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What major is most useful and needed to become a financial analyst?

I want to be a financial analyst because I like managing and saving money. I am good at math and am good with numbers. #money #money-management

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Jami’s Answer

Maybe business management or accounting.
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Kasandra’s Answer

You can try Actuarial Sciences or Accounting
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Kandarp’s Answer

Hi Damian,

Financial analysts is a broad group of jobs - it could be at a corporation, nonprofit, investment bank, personal wealth management, etc. It seems like you're interested in being a financial advisor. The most common degrees and coursework are typically accounting, finance, economics, general business, and potentially law, math, tax. There are also certifications and licenses that may be required depending on the type of work.
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Hilda’s Answer

If you want to become a financial analyst you will need to take specialized courses or training in the future . However, would recommend you major in an area of your interest rather than specialize so early.
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Kenneth’s Answer

Hi, Damian. I retired three years ago as a Certified Financial Planner(TM) and senior financial advisor, and I still teach finance courses at a local college. Hopefully, I can share some insight. The term "financial analyst" is a broad term. There are financial analysts who work for companies and study financial data to determine if a firm is managed efficiently. There are other financial analysts who work for investment firms and study companies with the possibility of investing in those companies. There are also financial advisers, like me, who advised individuals and businesses on the proper way to manage their money. All of the positions I mention require a sound knowledge of accounting and finance. It is also helpful to have good relationship, analytical and creative skills. A bachelor's degree would be the bare minimum. An MBA is preferred, along with an additional designation like CFA, CFP(R), or CIMA, depending on the field you follow. Don't be overwhelmed with the education I mention. If you continue to learn and improve your skills, your degrees and designations will follow. I hope this information helps! Good luck!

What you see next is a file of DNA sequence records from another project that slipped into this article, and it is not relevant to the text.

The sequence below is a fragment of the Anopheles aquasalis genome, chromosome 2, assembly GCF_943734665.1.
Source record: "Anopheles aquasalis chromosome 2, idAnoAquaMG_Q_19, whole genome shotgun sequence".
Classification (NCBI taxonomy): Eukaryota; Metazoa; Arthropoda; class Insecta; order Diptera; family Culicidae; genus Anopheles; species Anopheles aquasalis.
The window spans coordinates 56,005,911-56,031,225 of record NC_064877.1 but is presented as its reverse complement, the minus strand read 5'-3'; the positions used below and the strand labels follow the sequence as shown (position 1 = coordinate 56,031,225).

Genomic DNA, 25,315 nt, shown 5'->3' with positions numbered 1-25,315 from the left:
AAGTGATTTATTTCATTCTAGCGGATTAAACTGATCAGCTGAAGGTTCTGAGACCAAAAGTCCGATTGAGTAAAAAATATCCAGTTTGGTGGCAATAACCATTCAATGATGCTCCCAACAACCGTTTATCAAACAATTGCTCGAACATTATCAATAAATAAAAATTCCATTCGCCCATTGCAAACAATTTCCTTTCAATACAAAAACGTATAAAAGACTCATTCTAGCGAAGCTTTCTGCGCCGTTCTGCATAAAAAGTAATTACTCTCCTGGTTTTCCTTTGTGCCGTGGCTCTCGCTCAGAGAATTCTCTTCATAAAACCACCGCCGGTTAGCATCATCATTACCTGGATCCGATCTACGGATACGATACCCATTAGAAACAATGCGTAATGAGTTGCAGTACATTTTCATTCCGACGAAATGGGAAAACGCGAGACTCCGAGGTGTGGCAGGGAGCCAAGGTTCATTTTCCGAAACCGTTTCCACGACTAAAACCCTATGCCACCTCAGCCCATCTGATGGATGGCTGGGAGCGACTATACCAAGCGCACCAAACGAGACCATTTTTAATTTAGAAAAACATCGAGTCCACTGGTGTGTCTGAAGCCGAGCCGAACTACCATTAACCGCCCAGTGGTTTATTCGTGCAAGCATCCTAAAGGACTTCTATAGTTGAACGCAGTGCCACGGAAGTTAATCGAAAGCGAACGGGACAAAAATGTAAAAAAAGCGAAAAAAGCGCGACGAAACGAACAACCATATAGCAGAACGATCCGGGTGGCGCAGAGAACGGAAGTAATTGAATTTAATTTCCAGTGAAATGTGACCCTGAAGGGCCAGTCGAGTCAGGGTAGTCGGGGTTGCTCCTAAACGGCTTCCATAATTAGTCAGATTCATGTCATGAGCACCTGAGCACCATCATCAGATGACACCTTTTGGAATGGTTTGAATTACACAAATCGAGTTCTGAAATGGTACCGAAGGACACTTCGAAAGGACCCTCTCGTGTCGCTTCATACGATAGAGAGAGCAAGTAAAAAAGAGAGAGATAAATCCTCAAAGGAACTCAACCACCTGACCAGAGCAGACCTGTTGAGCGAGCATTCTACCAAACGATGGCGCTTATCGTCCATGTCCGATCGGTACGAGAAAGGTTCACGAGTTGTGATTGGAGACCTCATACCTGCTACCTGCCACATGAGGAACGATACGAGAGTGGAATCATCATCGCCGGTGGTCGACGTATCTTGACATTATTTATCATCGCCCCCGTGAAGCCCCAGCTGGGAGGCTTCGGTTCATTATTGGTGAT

Kenneth recommends the following next steps:

Check out videos or book about the different types of financial analysis and financial planning.
Look at advertisements for jobs that may interest you. See what skills, education and experience that firms are seeking.
Speak to people who work in the field about what they do.
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